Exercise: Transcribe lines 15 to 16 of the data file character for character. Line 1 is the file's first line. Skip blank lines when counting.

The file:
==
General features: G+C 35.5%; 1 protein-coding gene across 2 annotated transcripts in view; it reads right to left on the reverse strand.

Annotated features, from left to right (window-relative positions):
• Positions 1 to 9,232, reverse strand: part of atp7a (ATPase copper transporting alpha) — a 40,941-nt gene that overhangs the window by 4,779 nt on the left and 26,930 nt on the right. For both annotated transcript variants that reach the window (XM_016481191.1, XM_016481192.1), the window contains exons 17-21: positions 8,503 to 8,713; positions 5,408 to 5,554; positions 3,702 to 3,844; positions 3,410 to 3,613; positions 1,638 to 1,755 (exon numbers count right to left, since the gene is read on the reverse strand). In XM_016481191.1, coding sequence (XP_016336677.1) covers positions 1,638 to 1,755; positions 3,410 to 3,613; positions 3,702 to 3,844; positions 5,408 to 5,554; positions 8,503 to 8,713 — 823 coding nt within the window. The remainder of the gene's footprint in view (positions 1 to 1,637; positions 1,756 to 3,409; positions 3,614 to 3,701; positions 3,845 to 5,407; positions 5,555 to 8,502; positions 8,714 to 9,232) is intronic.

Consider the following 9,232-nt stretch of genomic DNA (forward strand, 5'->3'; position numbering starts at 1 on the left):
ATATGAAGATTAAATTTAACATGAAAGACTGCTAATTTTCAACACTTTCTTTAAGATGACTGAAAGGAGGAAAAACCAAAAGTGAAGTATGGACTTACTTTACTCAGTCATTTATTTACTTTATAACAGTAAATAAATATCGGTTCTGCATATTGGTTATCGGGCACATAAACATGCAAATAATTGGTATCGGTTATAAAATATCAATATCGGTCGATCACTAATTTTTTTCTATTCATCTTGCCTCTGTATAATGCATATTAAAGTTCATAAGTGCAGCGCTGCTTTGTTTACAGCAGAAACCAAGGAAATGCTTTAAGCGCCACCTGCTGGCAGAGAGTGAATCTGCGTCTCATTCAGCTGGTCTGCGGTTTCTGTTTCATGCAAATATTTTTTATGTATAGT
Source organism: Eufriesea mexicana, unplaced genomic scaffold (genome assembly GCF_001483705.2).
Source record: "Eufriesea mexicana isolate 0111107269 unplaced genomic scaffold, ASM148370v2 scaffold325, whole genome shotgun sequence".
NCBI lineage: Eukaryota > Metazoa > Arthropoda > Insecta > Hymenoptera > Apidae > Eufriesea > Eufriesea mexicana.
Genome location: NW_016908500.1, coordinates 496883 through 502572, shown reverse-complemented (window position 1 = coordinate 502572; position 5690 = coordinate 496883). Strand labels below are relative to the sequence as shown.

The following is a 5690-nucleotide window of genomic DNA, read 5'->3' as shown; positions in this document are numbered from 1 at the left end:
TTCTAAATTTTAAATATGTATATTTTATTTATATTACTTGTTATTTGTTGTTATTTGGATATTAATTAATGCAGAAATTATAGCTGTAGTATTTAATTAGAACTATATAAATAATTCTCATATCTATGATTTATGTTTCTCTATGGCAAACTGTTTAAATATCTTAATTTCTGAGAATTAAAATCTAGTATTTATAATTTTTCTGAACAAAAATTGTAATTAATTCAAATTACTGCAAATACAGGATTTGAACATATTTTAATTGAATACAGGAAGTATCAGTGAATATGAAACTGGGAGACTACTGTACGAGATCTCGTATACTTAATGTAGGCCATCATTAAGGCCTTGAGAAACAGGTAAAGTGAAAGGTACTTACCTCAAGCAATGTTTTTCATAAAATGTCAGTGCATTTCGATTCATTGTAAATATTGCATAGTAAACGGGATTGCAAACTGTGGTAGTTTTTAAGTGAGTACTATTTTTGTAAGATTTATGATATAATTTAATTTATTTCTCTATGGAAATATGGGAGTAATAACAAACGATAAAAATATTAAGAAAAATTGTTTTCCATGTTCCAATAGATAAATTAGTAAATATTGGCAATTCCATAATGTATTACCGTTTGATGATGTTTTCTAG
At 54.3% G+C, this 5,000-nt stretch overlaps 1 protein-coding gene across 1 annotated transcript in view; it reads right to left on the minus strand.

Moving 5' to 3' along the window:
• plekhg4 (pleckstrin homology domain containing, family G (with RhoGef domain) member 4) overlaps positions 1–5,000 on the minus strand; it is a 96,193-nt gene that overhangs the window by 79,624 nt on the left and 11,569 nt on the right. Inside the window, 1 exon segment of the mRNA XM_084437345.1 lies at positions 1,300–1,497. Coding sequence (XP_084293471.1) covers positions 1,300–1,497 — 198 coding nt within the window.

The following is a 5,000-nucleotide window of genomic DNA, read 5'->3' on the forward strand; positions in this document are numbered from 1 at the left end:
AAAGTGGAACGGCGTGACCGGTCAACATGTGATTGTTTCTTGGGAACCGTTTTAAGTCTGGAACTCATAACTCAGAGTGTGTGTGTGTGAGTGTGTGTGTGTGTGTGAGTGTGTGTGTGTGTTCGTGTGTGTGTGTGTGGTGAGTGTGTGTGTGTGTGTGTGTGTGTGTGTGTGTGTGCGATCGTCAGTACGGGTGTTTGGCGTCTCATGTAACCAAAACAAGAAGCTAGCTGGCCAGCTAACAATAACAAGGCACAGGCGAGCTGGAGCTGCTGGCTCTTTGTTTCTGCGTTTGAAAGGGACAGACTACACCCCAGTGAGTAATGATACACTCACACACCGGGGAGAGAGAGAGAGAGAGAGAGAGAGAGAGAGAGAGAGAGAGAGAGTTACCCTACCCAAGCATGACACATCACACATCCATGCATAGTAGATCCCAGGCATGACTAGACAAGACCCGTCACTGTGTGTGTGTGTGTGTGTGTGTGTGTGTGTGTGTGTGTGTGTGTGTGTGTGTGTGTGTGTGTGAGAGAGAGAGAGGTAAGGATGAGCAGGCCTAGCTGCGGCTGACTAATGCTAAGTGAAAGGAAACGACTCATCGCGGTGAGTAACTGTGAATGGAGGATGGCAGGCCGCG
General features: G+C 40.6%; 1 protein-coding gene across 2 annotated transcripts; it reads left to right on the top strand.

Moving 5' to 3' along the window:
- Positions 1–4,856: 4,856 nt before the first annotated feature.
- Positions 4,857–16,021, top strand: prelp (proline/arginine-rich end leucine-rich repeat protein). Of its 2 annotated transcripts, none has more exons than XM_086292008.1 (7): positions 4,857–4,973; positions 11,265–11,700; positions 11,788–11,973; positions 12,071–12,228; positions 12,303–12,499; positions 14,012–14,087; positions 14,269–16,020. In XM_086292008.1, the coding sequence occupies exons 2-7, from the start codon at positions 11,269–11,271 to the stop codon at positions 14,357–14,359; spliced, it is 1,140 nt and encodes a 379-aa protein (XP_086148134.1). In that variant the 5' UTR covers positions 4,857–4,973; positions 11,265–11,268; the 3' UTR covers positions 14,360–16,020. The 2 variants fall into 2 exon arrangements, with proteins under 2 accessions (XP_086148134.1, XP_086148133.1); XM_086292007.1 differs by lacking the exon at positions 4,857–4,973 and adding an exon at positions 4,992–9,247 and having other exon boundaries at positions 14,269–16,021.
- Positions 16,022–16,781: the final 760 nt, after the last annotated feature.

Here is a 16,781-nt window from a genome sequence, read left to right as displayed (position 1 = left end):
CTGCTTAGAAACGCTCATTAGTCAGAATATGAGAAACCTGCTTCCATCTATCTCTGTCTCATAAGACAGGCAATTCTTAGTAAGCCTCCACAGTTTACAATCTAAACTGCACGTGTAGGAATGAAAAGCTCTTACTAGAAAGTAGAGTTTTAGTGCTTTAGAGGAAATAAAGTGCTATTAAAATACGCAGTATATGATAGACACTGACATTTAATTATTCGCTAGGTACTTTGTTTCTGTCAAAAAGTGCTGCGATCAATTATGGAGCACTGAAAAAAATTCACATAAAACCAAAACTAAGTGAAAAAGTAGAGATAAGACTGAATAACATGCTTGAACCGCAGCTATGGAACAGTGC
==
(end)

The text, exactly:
The following is a 5,000-nucleotide window of genomic DNA, read 5'->3' on the forward strand; positions in this document are numbered from 1 at the left end:
AAAGTGGAACGGCGTGACCGGTCAACATGTGATTGTTTCTTGGGAACCGTTTTAAGTCTGGAACTCATAACTCAGAGTGTGTGTGTGTGAGTGTGTGTGTGTGTGTGAGTGTGTGTGTGTGTTCGTGTGTGTGTGTGTGGTGAGTGTGTGTGTGTGTGTGTGTGTGTGTGTGTGTGTGCGATCGTCAGTACGGGTGTTTGGCGTCTCATGTAACCAAAACAAGAAGCTAGCTGGCCAGCTAACAATAACAAGGCACAGGCGAGCTGGAGCTGCTGGCTCTTTGTTTCTGCGTTTGAAAGGGACAGACTACACCCCAGTGAGTAATGATACACTCACACACCGGGGAGAGAGAGAGAGAGAGAGAGAGAGAGAGAGAGAGAGAGAGAGAGTTACCCTACCCAAGCATGACACATCACACATCCATGCATAGTAGATCCCAGGCATGACTAGACAAGACCCGTCACTGTGTGTGTGTGTGTGTGTGTGTGTGTGTGTGTGTGTGTGTGTGTGTGTGTGTGTGTGTGTGTGAGAGAGAGAGAGGTAAGGATGAGCAGGCCTAGCTGCGGCTGACTAATGCTAAGTGAAAGGAAACGACTCATCGCGGTGAGTAACTGTGAATGGAGGATGGCAGGCCGCG